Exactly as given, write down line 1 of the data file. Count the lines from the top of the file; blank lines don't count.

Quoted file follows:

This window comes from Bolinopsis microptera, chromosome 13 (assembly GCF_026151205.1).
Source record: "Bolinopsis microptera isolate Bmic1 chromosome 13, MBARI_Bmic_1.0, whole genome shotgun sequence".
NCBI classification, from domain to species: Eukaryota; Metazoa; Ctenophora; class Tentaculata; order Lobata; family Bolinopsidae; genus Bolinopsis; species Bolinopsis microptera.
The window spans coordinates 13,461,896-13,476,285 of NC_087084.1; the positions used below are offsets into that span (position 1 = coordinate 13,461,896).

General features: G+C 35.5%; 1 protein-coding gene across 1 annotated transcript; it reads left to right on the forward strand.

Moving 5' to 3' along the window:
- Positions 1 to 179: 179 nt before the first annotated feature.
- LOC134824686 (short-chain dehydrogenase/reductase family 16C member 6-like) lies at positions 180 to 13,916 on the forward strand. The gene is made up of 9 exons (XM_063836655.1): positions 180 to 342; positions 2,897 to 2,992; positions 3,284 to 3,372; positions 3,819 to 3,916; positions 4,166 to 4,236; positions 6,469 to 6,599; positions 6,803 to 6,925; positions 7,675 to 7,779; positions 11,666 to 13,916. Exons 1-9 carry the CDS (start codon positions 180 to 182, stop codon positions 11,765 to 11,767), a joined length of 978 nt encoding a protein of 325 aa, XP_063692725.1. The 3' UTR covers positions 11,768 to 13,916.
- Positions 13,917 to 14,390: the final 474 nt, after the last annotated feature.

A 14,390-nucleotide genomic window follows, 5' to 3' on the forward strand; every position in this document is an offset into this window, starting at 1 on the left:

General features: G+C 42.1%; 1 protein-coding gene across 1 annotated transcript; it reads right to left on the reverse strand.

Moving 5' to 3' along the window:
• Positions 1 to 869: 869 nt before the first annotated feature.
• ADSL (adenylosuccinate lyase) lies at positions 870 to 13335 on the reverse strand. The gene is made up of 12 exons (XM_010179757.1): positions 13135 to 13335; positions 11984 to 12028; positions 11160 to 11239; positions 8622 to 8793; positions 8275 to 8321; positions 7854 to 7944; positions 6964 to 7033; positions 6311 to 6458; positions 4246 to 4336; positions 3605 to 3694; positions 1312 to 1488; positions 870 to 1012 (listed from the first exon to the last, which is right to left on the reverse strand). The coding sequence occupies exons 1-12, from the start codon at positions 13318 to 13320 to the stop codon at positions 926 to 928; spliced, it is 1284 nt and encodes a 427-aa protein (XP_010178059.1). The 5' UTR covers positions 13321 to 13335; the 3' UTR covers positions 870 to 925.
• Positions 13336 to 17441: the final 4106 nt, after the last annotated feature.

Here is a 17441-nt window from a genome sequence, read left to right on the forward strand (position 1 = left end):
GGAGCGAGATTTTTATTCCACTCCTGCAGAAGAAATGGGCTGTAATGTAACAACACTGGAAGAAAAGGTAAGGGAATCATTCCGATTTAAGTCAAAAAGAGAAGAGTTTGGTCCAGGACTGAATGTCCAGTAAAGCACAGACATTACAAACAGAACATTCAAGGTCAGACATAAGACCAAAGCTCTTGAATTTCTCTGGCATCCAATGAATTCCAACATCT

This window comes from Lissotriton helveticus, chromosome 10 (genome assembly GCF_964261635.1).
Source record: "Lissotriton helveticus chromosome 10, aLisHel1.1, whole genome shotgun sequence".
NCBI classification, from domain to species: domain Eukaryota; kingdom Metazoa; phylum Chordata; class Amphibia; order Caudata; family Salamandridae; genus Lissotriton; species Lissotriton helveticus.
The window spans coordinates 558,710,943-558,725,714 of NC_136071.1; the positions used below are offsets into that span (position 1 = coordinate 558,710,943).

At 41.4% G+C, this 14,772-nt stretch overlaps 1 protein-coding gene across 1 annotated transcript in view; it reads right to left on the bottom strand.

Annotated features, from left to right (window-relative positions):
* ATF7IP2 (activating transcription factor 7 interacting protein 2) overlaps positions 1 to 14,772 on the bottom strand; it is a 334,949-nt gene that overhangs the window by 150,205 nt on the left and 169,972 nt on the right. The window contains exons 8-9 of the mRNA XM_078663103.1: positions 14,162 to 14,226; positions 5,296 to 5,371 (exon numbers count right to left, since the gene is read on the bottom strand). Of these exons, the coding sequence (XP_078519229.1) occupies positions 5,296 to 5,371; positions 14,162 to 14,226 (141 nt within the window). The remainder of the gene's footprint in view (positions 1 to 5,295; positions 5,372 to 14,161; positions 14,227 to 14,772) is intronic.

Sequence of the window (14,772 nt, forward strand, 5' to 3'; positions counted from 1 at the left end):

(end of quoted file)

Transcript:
This window comes from Bolinopsis microptera, chromosome 13 (assembly GCF_026151205.1).